Qualitative and quantitative risk analysis are two crucial processes in risk management, itself an indispensable part of project management. This necessitates knowledge into the differences between qualitative and quantitative risk analysis, their applications, and determination of which one is most appropriate for the present IRTC project.
Differences between Qualitative and Quantitative Risk Analysis
In terms of conceptual difference, qualitative risk analysis prioritizes identified risks through assigning the probability or likelihood of taking place, and impact on the project should the risk occur. As a result, the project manager uses a probability and impact matrix (PIM) tool to undertake qualitative risk analysis (PMBOK, 2013). The rating scale that is used during qualitative risk analysis has a range of values that are represented by labels that are non-numerical such as low, medium and high. On the other hand, quantitative risk analysis assigns values to the identified risks, usually in terms of costs and time. This difference means that qualitative risk analysis assigns descriptive words such as rare, unlikely, possible, likely, and certain while quantitative risk analysis assigns each risk a specific fraction between zero and one, which may also be expressed as a percentage (Kendrick, 2009). Qualitative risk analysis usually precedes the quantitative approach when both are undertaken, with the former appearing less complicated than the latter (Loosemore, Raftery, Reilly, & Higgon, 2006). It may not be necessary to have specialized tools in order to conduct a qualitative risk analysis but a quantitative risk analysis may entail the use of specialized software based on the complexity of the numerical operations that will be conducted.
Appropriateness of Each Type of Analysis
It is important to conduct a qualitative risk analysis in order to identify the risks that are associated with a project. There are two categories of risks: source based risks and effect based risks. Conducting a qualitative risk analysis allows for one to come up with measures that are geared towards the elimination and minimization of the potential risks to the project that is being implemented.e risk analysis in order to identify the potential risks that are associated with a given project. According to Loosemore, Raftery, Reilly, and Higgon (2006), quantitative risk analysis should be performed when the qualitative analysis reveals particularly important risks that need more attention. It allows for the creation of attainable and realistic goals and schedules. It provides a quantitative estimate of the possible outcomes of a project in addition to providing an assessment of the objectives of the project. It provides a numerical basis for decision making in the event that there is uncertainty regarding a given decision Further, quantitative risk analysis is only appropriate when the data available can accommodate the assignment of numericals, including aspects such as costs and time. The appropriateness of quantitative risk analysis is also determined by the availability of the necessary expertise to conduct and interpret quantitative processes.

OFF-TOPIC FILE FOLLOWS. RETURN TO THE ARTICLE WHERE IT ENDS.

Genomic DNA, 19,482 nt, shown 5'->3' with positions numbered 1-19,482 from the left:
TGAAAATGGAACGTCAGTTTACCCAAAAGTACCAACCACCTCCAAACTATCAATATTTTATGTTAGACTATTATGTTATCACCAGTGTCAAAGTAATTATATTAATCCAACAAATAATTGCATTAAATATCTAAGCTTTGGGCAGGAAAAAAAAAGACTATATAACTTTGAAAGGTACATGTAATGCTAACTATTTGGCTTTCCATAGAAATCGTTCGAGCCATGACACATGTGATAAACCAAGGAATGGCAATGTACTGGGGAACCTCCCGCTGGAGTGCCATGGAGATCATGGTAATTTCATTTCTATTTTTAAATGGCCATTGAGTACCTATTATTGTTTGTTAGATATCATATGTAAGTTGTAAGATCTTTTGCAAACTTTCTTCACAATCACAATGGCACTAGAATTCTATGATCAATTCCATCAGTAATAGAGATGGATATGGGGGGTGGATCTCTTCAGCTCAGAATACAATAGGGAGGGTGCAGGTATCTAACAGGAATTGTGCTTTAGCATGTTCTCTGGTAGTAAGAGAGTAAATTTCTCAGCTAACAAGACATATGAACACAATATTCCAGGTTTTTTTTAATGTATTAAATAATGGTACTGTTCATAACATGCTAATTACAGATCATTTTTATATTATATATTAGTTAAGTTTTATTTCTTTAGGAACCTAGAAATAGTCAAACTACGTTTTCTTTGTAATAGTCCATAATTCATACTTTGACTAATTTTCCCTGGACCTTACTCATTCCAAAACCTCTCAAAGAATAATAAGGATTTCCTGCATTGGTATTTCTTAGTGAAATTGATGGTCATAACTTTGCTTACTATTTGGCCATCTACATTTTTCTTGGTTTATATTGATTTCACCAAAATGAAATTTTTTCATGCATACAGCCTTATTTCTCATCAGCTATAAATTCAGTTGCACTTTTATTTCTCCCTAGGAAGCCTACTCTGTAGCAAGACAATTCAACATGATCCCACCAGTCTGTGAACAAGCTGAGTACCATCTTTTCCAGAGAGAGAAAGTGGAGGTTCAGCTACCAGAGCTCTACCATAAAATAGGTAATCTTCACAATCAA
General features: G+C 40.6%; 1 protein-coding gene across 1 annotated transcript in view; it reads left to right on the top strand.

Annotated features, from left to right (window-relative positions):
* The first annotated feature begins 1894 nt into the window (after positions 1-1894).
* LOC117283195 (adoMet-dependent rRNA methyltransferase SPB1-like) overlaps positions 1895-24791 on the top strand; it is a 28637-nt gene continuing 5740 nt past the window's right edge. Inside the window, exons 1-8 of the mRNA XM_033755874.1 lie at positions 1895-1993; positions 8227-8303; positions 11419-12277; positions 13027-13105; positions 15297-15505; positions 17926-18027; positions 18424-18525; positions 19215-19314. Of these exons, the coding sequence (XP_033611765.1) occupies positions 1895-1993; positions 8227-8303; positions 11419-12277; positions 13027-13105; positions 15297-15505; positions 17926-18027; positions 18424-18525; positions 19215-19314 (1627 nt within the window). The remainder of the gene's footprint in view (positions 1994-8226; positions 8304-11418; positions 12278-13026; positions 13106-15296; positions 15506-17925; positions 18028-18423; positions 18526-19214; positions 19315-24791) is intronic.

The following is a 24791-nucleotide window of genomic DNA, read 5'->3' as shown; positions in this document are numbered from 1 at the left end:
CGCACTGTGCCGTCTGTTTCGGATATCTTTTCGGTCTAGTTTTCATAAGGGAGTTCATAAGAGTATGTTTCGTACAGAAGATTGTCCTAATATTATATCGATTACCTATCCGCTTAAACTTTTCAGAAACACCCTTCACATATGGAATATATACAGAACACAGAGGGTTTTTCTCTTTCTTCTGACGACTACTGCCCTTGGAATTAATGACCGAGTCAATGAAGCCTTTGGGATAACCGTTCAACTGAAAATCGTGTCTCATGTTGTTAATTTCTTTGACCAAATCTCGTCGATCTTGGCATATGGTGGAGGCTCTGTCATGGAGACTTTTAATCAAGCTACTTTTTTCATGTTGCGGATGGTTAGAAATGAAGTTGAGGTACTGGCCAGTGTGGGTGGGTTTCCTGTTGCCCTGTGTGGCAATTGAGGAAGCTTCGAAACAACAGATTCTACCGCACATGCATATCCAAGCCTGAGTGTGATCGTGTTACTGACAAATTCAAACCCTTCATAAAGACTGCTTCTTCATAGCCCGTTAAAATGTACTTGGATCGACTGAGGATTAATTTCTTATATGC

Choice of Risk Analysis for the IRTC Project
A combination of qualitative and quantitative risk analysis approaches will help refine and reinforce the IRTC’s project risk management. The qualitative step will delineate the potential risks and assign them priorities based on probability and impact. This will reveal the risks of highest concern in the project, allowing further analysis based on the quantitative approach. Quantitative risk analysis will then refine the manager’s attention to the most pertinent risks, informing decisions about risk aversion efforts and other forms of contingency planning. A quantitative risk analysis would inform critical decisions such as back up strategies for the system and cost implication vis a vis cost of implementation.
The choice of a combined risk analysis approach is informed by the literature reviewed, which indicates that quantitative analysis is applicable when appropriate data is available (Loosemore, Raftery, Reilly, & Higgon, 2006). In this case, IRTC has extensive data on timelines and costs for various aspects of the project, making quantitative risk analysis relevant. There is extensive data on the time it would take to implement the project and the cost of labour. It is therefore possible to determine the probable estimates based on data on time and cost that has been available. However, the literature also reveals that qualitative analysis usually precedes quantitative methods, necessitating the mixed analysis approach.
Kendrick, T. (2009). Identifying and managing project risk: essential tools for failure-proofing your project. New York, NY: AMACOM.
Loosemore, M., Raftery, J., Reilly, C., & Higgon, D. (2006). Risk management in projects. New York, NY: Taylor & Francis.
PMBOK. (2013). Qualitative and quantitative risk analysis. Retrieved from http://www.pm-primer.com/pmbok-project-management-body-of-knowledge/pmbok-qualitative-and-quantitative-risk-analysis/